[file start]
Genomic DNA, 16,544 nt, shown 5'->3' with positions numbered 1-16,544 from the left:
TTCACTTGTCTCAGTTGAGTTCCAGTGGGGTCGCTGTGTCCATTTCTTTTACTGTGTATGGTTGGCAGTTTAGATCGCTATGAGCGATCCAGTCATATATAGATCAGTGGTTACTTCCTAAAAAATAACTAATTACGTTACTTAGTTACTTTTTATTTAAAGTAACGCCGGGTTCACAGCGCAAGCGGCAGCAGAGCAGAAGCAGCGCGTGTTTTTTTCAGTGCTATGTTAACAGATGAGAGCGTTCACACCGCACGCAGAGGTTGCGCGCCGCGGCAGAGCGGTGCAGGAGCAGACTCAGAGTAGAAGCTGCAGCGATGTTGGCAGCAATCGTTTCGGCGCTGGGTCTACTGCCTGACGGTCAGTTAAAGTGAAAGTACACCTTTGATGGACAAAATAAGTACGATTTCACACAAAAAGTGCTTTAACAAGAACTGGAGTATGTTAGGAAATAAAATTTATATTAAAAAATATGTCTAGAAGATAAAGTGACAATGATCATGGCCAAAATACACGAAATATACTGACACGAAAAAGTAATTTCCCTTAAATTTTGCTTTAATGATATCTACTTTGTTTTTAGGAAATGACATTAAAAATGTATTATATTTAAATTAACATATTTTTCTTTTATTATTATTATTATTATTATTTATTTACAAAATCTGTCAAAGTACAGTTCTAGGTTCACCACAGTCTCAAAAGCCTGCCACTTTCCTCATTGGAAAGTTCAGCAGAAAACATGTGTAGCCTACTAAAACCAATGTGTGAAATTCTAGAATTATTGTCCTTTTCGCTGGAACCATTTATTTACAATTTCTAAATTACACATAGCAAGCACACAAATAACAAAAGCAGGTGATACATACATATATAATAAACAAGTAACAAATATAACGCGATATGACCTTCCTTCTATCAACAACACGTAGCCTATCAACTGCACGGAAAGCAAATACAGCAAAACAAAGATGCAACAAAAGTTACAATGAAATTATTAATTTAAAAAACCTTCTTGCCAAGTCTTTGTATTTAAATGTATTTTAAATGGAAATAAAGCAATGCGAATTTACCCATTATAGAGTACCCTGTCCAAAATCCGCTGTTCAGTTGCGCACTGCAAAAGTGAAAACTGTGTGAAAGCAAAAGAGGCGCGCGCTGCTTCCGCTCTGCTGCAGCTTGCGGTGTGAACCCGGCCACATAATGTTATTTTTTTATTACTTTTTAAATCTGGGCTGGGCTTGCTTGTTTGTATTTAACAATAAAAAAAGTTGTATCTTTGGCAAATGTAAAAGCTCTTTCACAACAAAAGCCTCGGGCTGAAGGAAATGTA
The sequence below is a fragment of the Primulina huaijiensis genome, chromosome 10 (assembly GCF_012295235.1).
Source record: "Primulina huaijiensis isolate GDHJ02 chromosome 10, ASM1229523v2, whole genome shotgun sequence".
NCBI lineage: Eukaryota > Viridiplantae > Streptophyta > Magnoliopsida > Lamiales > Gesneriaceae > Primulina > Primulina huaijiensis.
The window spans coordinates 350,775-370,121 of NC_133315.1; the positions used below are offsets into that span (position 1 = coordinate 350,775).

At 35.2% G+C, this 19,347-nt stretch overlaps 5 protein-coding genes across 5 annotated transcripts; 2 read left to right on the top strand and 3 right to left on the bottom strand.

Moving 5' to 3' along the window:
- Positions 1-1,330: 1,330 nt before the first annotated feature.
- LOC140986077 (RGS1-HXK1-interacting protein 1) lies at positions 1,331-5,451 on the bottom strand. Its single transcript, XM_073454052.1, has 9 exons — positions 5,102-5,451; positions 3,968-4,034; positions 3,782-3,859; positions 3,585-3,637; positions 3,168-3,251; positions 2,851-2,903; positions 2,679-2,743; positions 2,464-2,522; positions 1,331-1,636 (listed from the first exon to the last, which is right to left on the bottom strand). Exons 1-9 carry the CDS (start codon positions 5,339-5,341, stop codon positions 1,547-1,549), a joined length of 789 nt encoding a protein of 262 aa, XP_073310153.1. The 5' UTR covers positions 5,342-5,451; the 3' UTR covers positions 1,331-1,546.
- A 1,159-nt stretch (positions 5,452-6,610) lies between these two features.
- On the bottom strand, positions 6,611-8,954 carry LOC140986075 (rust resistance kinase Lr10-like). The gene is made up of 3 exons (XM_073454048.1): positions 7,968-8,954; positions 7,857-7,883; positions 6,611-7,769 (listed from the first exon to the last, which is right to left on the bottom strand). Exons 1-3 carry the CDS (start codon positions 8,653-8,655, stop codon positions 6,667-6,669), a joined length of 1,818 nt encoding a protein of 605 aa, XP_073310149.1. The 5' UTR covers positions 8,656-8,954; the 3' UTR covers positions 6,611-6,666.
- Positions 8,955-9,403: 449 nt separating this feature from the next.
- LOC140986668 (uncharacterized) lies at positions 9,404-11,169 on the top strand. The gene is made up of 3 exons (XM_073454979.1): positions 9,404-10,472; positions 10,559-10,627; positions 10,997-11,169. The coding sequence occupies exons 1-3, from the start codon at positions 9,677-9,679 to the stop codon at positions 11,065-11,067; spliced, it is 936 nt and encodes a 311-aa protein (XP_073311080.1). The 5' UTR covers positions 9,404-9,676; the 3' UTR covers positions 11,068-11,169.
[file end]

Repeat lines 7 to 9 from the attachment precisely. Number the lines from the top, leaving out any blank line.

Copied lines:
At 35.2% G+C, this 19,347-nt stretch overlaps 5 protein-coding genes across 5 annotated transcripts; 2 read left to right on the top strand and 3 right to left on the bottom strand.

Moving 5' to 3' along the window:
- Positions 1-1,330: 1,330 nt before the first annotated feature.